If you’re brand new to accepting credit cards, you’re probably new to PCI compliance as well.
You might be feeling overwhelmed by the questionnaire, irritated at PCI Compliance and PCI Non-Compliance Fees, or just confused about why you need to worry about this in the first place. There’s no doubt that PCI can get a bad rap, especially if you don’t know why you need to be compliant or how PCI is designed to help protect your customers and your business.
If you’re just getting started with PCI, we recommend that you check out our article on What is PCI Compliance to learn more about why the Payment Card Industry Security Standards Council (PCI SCC) sets and updates the PCI standards and how PCI can help you avoid a data breach and losing credit card numbers.
So, How Do You Become PCI Compliant?
Most payment processors provide a pathway to help their merchants to become PCI compliant. Often, this involves giving their merchants login access to a third-party PCI manager portal, which allows them to complete a once-per-year self-assessment questionnaire (SAQ) and receive their PCI certificate. The questionnaires can be a bit clunky sometimes, but by successfully completing the SAQ and confirming their compliance, most PCI compliance programs typically offer some data breach insurance coverage, usually between $20,000 to $100,000 in protection from penalties associated with losing full credit card numbers if a breach were to occur.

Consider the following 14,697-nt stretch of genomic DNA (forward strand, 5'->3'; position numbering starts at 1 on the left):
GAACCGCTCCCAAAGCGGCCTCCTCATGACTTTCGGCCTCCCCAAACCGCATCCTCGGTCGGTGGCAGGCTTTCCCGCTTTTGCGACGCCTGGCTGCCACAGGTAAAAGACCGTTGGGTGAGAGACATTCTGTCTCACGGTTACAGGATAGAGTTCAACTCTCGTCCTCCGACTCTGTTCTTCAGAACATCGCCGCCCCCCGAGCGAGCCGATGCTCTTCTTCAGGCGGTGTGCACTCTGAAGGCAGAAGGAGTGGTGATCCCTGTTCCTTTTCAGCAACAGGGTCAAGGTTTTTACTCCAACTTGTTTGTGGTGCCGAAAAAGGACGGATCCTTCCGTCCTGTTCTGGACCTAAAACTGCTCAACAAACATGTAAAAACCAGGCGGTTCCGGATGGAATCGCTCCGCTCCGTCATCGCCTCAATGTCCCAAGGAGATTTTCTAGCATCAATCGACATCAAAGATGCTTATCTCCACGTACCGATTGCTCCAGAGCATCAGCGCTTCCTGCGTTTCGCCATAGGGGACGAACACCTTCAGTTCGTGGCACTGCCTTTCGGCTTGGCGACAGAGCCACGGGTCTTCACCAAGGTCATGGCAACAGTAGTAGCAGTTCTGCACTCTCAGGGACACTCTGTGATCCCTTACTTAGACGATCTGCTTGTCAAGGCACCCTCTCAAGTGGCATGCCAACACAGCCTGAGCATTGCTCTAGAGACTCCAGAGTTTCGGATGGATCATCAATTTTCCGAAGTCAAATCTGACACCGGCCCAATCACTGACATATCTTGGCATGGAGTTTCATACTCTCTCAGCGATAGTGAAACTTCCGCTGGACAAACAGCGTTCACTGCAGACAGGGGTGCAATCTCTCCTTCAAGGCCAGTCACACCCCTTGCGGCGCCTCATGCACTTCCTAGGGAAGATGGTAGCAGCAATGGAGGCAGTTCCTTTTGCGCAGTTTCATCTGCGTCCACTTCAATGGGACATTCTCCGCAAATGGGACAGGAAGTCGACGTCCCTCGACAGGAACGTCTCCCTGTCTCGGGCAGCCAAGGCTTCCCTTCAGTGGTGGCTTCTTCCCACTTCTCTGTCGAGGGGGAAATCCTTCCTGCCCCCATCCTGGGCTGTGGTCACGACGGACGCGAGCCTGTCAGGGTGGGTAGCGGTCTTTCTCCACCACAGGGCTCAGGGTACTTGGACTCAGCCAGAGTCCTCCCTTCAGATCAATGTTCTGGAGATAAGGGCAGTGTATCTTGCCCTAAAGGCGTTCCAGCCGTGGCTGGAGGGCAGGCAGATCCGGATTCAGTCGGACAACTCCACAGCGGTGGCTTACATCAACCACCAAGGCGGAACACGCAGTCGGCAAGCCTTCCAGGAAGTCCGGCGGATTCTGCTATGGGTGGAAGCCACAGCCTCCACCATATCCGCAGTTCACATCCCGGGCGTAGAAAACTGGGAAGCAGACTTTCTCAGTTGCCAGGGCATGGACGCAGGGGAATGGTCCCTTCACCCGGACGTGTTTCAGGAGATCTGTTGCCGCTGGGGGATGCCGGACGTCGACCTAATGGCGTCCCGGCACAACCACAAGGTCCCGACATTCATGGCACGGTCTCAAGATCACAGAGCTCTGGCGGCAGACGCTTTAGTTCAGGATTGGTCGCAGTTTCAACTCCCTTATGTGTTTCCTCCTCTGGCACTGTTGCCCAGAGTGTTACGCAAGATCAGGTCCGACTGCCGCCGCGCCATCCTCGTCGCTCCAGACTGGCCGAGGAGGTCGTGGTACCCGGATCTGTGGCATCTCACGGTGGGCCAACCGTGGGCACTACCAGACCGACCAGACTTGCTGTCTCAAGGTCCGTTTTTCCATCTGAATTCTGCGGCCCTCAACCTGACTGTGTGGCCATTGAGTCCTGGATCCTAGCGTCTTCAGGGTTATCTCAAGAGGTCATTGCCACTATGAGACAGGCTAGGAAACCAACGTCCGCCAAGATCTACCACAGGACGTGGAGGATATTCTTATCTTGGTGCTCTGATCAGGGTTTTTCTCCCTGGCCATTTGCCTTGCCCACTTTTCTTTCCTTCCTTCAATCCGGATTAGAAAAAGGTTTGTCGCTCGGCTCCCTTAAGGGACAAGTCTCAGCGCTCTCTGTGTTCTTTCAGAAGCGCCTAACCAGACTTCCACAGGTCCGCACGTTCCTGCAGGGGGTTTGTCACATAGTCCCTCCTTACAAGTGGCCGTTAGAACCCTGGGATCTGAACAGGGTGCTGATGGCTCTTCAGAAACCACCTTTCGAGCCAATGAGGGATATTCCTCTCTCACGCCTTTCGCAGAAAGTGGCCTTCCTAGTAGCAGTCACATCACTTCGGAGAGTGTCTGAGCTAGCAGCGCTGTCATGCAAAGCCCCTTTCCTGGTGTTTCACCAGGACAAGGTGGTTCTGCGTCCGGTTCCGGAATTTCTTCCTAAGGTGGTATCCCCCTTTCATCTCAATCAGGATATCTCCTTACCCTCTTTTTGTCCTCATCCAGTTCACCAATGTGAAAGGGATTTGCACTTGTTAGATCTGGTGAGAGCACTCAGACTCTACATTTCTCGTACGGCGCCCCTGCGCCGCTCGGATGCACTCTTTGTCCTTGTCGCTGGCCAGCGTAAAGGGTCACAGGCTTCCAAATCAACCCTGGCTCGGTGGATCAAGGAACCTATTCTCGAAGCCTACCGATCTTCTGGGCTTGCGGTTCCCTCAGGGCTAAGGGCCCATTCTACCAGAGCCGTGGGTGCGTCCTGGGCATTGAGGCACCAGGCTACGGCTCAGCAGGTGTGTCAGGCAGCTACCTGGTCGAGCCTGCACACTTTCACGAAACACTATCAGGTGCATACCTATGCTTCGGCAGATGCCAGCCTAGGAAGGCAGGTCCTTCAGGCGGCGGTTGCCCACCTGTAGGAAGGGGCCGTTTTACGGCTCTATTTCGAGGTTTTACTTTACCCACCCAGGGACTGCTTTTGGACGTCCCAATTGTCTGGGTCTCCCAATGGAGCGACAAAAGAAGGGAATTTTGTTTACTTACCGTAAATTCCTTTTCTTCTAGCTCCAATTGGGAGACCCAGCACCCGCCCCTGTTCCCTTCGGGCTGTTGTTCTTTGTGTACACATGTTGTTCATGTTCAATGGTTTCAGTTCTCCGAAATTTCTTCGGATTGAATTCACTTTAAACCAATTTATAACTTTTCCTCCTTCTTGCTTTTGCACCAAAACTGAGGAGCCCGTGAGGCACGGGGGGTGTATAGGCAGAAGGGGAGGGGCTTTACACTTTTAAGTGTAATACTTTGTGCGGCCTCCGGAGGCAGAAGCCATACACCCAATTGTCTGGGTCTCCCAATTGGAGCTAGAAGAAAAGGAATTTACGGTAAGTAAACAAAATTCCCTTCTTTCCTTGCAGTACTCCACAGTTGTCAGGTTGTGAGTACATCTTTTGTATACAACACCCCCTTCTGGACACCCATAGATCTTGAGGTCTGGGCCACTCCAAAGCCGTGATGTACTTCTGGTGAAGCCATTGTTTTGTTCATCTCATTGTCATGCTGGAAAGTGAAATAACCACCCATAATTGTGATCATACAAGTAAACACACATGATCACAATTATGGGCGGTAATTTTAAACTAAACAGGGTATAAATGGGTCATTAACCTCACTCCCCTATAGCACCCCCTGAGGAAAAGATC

However, some payment processors have chosen to turn a blind eye to the compliance of their merchants. This is especially common with some of the payment facilitators who deal with small merchants. The down-side of this approach is that it can put merchants at greater risk for a data breach and expose them to more liability if a breach were to occur. In the event of a breach - such as a merchant’s computer being stolen and credit card numbers being lost or compromised, or a dishonest staff member steals credit card numbers - then no protection would be offered to the merchant. The fines levied against the merchant for the breach could be crippling, especially to a small business.
Helping small businesses become PCI compliant can be somewhat cumbersome and expensive. As many processors don’t discuss PCI openly and honestly with their merchants, many merchants don’t properly understand PCI. It takes time and energy to educate merchants on PCI and develop resources, which is likely why some processors prefer to ignore it. But the consequences of not being compliant ultimately fall on the merchant. Choosing a processor that is willing to explain PCI and help you become compliant will help put your business in a safer place in terms of prevention and liability.